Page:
Hello, I’m a young birder and trainee bird ringer studying Environmental Science at the University of Southampton. This is the first of hopefully many posts about the birding and other nature related activities I get up to.
One activity I’ve been involved in recently is the University Birdwatch Challenge, run by A Focus on Nature. The idea is to go around the university campus recording the species we see throughout the academic year.
So far in Highfield Campus, we’ve seen 31 species in between lectures since January when the competition began. I’m sure there are many more we’ve not recorded yet including, hopefully, some summer migrants that will be arriving soon. As well as the usual garden birds such as Robins and Blackbirds, we’ve found Moorhen and Mallards in the stream and ponds around the campus. 2 species of Wagtail have also been seen (Pied and Grey), which surprised me, as well as 4 species of birds of prey (including a Peregrine). Other highlights so far include Redwing, 2 Mistle Thrush and a Grey Heron that flew over a few days ago.
UBC Southampton’s Winter Bird Walk – Southampton Common
On a bright and sunny Saturday morning, we met up and were given a guided tour of Southampton Common. Startling in the car park, we heard some Great Spotted Woodpeckers drumming on nearby trees, and not long after that we heard a Green woodpecker. We then walked to the Old Cemetery where we saw 2 Goldcrests almost immediately – a pair, which was nice. Not long after that, we spotted Blue Tits, then Great Tits and Long-tailed Tits also arrived. A little later on we noticed some Coal Tits as well. A Robin was singing close by, as were 2 Nuthatches. Walking a bit further into the cemetery, we found Greenfinches, Bullfinches and a Wren that was singing on a grave stone. Always amazes me how loud Wrens are despite their size!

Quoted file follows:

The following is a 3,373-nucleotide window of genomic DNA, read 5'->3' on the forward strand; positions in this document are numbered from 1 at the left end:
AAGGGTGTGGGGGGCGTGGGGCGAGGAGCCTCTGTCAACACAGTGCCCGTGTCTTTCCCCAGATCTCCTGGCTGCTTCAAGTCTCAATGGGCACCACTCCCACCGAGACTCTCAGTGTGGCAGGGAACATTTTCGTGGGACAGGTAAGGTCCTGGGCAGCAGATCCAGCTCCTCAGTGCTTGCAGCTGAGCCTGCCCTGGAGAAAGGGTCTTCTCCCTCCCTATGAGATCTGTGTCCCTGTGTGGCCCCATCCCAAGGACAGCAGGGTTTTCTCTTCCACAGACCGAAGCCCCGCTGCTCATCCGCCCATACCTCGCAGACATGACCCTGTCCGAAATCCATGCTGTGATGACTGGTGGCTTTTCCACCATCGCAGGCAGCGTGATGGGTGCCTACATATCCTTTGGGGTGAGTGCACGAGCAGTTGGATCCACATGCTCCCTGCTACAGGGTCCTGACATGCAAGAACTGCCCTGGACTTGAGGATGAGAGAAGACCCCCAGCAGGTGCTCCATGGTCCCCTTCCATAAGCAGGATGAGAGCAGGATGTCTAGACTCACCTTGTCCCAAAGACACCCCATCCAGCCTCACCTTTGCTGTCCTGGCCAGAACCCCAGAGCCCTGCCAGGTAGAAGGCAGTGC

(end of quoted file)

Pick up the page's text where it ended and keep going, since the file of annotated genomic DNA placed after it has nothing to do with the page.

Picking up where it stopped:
We picked out another song; a Mistle Thrush and found it singing high above our heads in a tree nearby. We watched it for a few minutes before it flew off, so we moved on before stopping a few metres later as another thrush was ahead of us. This time it was a Song Thrush. It was nice to see them so soon after each other as we could compare the differences. Some Blackbirds and a Dunnock were also hopping around on the ground.
As we were leaving the cemetery, after a good birding session, we noticed a female Kestrel perched on the top of a tree. It was a lovely sight, and the first I’d seen in Southampton this academic year. We stayed watching it for a while as it flew around a bit.
Finally, we headed to Cemetery Lake to look for gulls and wildfowl. We weren’t disappointed as there was a good selection of gulls about. Some of the Black-headed Gulls were already in summer plumage and stood out with their black heads (or should that be dark brown hoods!), whereas others were still in winter plumage and a few were moulting. There were also a few 1st winter birds present. Herring Gulls, a few Common Gulls and a Lesser Black-backed Gull were present as well, including several immature birds that I managed to pick out and identify which surprised me!
I’ll try to have some photos in future…